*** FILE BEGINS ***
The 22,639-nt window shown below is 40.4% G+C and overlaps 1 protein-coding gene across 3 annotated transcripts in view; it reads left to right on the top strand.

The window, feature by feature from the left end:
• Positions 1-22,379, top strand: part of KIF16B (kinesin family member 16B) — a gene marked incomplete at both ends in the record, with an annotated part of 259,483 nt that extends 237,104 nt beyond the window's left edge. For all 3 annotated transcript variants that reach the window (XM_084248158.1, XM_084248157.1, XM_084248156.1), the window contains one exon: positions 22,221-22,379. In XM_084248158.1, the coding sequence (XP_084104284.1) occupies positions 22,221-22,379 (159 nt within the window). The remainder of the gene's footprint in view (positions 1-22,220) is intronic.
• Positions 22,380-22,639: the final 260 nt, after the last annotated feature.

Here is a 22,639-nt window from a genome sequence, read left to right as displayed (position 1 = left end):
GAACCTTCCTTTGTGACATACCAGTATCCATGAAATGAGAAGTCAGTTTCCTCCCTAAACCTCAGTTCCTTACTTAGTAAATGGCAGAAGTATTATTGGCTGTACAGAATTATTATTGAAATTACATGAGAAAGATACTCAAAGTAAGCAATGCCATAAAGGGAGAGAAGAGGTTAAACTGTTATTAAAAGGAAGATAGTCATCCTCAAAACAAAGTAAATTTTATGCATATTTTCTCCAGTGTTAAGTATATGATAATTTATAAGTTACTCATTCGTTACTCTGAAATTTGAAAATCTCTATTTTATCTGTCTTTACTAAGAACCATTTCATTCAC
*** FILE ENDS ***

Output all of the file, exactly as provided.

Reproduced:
The 22,639-nt window shown below is 40.4% G+C and overlaps 1 protein-coding gene across 3 annotated transcripts in view; it reads left to right on the top strand.

The window, feature by feature from the left end:
• Positions 1-22,379, top strand: part of KIF16B (kinesin family member 16B) — a gene marked incomplete at both ends in the record, with an annotated part of 259,483 nt that extends 237,104 nt beyond the window's left edge. For all 3 annotated transcript variants that reach the window (XM_084248158.1, XM_084248157.1, XM_084248156.1), the window contains one exon: positions 22,221-22,379. In XM_084248158.1, the coding sequence (XP_084104284.1) occupies positions 22,221-22,379 (159 nt within the window). The remainder of the gene's footprint in view (positions 1-22,220) is intronic.
• Positions 22,380-22,639: the final 260 nt, after the last annotated feature.

Here is a 22,639-nt window from a genome sequence, read left to right as displayed (position 1 = left end):
GAACCTTCCTTTGTGACATACCAGTATCCATGAAATGAGAAGTCAGTTTCCTCCCTAAACCTCAGTTCCTTACTTAGTAAATGGCAGAAGTATTATTGGCTGTACAGAATTATTATTGAAATTACATGAGAAAGATACTCAAAGTAAGCAATGCCATAAAGGGAGAGAAGAGGTTAAACTGTTATTAAAAGGAAGATAGTCATCCTCAAAACAAAGTAAATTTTATGCATATTTTCTCCAGTGTTAAGTATATGATAATTTATAAGTTACTCATTCGTTACTCTGAAATTTGAAAATCTCTATTTTATCTGTCTTTACTAAGAACCATTTCATTCAC